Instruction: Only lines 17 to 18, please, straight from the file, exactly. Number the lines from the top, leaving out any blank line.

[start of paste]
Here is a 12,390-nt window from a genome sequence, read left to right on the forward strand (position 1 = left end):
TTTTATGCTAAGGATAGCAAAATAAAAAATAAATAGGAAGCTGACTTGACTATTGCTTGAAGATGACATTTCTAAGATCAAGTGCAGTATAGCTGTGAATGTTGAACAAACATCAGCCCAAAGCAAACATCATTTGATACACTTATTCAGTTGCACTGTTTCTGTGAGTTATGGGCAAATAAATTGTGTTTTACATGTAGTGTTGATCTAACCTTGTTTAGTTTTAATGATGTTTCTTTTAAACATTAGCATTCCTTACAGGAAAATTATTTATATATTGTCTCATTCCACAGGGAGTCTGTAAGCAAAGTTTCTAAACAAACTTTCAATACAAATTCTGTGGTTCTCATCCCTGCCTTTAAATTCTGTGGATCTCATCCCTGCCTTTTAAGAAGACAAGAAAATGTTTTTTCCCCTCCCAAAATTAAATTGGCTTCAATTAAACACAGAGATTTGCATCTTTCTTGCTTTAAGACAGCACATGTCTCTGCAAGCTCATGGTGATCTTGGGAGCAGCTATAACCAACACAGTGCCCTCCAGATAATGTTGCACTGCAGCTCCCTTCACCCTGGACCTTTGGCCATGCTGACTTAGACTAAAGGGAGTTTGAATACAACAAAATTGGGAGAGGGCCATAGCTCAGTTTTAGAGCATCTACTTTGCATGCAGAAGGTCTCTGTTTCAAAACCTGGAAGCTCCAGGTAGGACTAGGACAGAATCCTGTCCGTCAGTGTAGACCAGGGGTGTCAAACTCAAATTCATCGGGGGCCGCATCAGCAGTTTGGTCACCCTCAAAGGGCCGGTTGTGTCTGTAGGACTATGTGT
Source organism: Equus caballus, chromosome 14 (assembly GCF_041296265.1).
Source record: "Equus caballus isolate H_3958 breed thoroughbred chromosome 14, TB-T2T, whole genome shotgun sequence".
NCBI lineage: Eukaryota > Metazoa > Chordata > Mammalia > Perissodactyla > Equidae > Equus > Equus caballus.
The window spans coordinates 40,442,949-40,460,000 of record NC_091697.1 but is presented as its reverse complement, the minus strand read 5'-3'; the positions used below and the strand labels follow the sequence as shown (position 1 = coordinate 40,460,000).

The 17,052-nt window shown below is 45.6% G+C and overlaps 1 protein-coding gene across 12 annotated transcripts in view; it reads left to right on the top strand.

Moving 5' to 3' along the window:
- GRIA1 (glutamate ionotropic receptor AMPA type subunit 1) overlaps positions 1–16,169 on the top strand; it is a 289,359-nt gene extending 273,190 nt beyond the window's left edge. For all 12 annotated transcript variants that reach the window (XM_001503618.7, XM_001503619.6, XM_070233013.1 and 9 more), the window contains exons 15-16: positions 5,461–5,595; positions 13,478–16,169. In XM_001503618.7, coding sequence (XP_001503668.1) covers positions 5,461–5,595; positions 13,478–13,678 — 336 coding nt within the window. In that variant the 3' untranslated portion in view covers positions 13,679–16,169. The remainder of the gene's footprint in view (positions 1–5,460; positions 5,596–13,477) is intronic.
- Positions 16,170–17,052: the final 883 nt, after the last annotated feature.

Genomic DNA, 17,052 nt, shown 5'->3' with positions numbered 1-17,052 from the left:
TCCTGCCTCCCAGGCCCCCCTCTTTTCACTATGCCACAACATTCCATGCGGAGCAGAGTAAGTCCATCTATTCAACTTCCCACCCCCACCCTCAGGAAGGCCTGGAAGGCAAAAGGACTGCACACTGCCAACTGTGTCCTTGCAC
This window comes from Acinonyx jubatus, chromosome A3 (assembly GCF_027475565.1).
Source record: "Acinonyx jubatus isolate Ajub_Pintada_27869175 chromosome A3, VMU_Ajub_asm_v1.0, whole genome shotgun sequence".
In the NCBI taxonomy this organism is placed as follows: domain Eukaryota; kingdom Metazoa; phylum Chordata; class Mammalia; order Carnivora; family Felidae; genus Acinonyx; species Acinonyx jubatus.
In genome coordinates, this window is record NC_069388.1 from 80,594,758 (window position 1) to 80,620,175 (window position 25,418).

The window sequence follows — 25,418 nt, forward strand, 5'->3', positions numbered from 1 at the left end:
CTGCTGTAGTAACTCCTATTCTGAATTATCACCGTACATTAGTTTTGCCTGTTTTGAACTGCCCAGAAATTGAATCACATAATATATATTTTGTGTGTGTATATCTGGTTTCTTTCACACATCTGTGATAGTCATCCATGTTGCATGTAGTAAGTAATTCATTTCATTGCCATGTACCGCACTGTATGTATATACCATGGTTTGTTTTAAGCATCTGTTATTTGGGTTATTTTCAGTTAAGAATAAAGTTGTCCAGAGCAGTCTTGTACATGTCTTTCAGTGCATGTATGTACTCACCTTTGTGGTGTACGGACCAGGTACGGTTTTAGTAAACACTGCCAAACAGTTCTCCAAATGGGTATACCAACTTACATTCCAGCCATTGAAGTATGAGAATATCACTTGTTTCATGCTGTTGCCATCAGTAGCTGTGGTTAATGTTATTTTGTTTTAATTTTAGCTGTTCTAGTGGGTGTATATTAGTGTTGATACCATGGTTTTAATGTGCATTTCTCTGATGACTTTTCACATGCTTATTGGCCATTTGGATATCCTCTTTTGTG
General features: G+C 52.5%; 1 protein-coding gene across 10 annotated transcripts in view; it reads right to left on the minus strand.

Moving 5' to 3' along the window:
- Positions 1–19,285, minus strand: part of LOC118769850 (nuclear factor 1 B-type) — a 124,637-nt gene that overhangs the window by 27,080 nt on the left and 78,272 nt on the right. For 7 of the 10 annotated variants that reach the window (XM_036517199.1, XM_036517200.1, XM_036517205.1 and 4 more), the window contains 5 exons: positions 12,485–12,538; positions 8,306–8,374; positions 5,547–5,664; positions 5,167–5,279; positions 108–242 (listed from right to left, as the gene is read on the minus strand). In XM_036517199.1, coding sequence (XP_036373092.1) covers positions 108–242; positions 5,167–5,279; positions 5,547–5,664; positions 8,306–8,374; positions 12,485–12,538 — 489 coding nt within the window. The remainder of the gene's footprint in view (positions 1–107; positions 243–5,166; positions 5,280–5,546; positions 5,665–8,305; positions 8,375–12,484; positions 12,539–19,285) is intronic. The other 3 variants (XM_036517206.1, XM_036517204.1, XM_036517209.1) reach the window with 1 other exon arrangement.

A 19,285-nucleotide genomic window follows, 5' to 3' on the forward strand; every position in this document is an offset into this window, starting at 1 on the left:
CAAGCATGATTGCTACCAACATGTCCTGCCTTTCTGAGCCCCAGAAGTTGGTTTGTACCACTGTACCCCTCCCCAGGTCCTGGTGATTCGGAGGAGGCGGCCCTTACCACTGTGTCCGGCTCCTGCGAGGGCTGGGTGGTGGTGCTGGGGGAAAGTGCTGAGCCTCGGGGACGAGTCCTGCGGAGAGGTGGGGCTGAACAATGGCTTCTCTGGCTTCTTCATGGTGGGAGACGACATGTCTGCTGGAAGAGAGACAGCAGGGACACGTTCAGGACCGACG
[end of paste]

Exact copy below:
The window sequence follows — 25,418 nt, forward strand, 5'->3', positions numbered from 1 at the left end:
CTGCTGTAGTAACTCCTATTCTGAATTATCACCGTACATTAGTTTTGCCTGTTTTGAACTGCCCAGAAATTGAATCACATAATATATATTTTGTGTGTGTATATCTGGTTTCTTTCACACATCTGTGATAGTCATCCATGTTGCATGTAGTAAGTAATTCATTTCATTGCCATGTACCGCACTGTATGTATATACCATGGTTTGTTTTAAGCATCTGTTATTTGGGTTATTTTCAGTTAAGAATAAAGTTGTCCAGAGCAGTCTTGTACATGTCTTTCAGTGCATGTATGTACTCACCTTTGTGGTGTACGGACCAGGTACGGTTTTAGTAAACACTGCCAAACAGTTCTCCAAATGGGTATACCAACTTACATTCCAGCCATTGAAGTATGAGAATATCACTTGTTTCATGCTGTTGCCATCAGTAGCTGTGGTTAATGTTATTTTGTTTTAATTTTAGCTGTTCTAGTGGGTGTATATTAGTGTTGATACCATGGTTTTAATGTGCATTTCTCTGATGACTTTTCACATGCTTATTGGCCATTTGGATATCCTCTTTTGTG